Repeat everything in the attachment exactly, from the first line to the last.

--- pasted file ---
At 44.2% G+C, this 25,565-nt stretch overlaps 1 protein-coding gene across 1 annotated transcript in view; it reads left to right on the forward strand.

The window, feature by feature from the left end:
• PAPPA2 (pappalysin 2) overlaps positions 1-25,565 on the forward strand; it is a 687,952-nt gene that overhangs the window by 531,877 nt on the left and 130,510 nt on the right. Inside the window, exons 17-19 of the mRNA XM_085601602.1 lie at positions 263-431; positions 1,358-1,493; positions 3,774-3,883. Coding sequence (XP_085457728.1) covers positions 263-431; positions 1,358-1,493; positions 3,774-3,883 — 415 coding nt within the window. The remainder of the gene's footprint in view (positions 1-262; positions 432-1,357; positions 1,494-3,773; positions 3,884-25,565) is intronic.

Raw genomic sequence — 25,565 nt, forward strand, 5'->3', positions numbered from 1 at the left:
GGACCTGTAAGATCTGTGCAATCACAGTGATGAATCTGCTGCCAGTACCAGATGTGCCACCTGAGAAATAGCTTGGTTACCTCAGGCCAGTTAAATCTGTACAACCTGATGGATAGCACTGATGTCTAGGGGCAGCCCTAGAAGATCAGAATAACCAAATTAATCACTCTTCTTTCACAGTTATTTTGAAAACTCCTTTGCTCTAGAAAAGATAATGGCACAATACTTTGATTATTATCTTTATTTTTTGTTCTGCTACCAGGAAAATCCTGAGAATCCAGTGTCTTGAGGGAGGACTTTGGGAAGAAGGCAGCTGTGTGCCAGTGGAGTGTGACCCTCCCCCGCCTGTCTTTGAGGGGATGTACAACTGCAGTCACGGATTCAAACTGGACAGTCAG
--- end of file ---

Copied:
At 44.2% G+C, this 25,565-nt stretch overlaps 1 protein-coding gene across 1 annotated transcript in view; it reads left to right on the forward strand.

The window, feature by feature from the left end:
• PAPPA2 (pappalysin 2) overlaps positions 1-25,565 on the forward strand; it is a 687,952-nt gene that overhangs the window by 531,877 nt on the left and 130,510 nt on the right. Inside the window, exons 17-19 of the mRNA XM_085601602.1 lie at positions 263-431; positions 1,358-1,493; positions 3,774-3,883. Coding sequence (XP_085457728.1) covers positions 263-431; positions 1,358-1,493; positions 3,774-3,883 — 415 coding nt within the window. The remainder of the gene's footprint in view (positions 1-262; positions 432-1,357; positions 1,494-3,773; positions 3,884-25,565) is intronic.

Raw genomic sequence — 25,565 nt, forward strand, 5'->3', positions numbered from 1 at the left:
GGACCTGTAAGATCTGTGCAATCACAGTGATGAATCTGCTGCCAGTACCAGATGTGCCACCTGAGAAATAGCTTGGTTACCTCAGGCCAGTTAAATCTGTACAACCTGATGGATAGCACTGATGTCTAGGGGCAGCCCTAGAAGATCAGAATAACCAAATTAATCACTCTTCTTTCACAGTTATTTTGAAAACTCCTTTGCTCTAGAAAAGATAATGGCACAATACTTTGATTATTATCTTTATTTTTTGTTCTGCTACCAGGAAAATCCTGAGAATCCAGTGTCTTGAGGGAGGACTTTGGGAAGAAGGCAGCTGTGTGCCAGTGGAGTGTGACCCTCCCCCGCCTGTCTTTGAGGGGATGTACAACTGCAGTCACGGATTCAAACTGGACAGTCAG